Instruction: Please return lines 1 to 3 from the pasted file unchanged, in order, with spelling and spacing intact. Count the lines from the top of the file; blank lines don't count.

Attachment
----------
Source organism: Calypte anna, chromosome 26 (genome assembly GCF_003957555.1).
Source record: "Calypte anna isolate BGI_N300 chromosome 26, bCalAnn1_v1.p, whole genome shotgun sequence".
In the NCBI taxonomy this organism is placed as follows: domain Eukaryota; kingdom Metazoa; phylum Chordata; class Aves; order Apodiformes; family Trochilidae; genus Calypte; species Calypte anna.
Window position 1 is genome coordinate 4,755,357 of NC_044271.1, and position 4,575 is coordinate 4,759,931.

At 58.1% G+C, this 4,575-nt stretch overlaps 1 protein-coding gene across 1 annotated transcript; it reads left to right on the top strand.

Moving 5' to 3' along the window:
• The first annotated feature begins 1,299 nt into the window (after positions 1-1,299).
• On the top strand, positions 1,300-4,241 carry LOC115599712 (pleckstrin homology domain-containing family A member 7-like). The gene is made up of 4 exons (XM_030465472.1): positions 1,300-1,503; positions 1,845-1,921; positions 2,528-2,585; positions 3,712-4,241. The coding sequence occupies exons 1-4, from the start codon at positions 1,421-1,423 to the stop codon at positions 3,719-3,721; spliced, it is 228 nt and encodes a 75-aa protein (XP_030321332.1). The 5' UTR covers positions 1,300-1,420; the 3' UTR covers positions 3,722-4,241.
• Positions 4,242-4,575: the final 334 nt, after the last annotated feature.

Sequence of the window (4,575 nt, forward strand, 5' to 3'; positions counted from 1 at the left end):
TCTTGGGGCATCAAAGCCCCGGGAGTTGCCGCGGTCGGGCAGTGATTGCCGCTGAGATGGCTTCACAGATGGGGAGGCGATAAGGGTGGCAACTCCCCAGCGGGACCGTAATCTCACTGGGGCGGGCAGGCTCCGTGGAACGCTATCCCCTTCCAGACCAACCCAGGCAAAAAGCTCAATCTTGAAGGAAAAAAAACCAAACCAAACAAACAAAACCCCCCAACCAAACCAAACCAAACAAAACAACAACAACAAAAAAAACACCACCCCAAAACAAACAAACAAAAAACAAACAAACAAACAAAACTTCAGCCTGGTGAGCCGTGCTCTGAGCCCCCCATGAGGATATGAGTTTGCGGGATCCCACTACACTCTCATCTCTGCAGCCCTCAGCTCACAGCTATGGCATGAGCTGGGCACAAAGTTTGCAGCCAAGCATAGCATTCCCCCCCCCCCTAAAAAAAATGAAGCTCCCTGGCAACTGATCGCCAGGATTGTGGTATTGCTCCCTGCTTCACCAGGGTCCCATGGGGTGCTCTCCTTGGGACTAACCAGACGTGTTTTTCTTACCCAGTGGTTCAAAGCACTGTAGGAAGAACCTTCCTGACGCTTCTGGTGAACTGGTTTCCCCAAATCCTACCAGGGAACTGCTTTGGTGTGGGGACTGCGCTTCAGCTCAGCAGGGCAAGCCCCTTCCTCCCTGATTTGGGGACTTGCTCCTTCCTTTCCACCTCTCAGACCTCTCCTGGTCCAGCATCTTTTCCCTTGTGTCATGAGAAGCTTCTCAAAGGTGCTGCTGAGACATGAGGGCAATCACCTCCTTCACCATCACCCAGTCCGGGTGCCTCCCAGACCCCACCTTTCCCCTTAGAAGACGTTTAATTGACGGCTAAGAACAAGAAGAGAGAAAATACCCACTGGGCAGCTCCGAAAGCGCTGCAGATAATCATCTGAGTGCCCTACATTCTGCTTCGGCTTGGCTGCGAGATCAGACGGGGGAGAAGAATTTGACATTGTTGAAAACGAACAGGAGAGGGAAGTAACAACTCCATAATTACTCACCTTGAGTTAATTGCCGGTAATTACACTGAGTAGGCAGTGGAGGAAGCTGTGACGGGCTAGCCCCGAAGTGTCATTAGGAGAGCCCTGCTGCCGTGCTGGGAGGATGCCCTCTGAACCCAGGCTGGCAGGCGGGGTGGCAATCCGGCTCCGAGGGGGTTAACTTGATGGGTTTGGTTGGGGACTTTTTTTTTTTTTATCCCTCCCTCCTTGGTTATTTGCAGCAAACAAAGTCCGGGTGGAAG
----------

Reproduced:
Source organism: Calypte anna, chromosome 26 (genome assembly GCF_003957555.1).
Source record: "Calypte anna isolate BGI_N300 chromosome 26, bCalAnn1_v1.p, whole genome shotgun sequence".
In the NCBI taxonomy this organism is placed as follows: domain Eukaryota; kingdom Metazoa; phylum Chordata; class Aves; order Apodiformes; family Trochilidae; genus Calypte; species Calypte anna.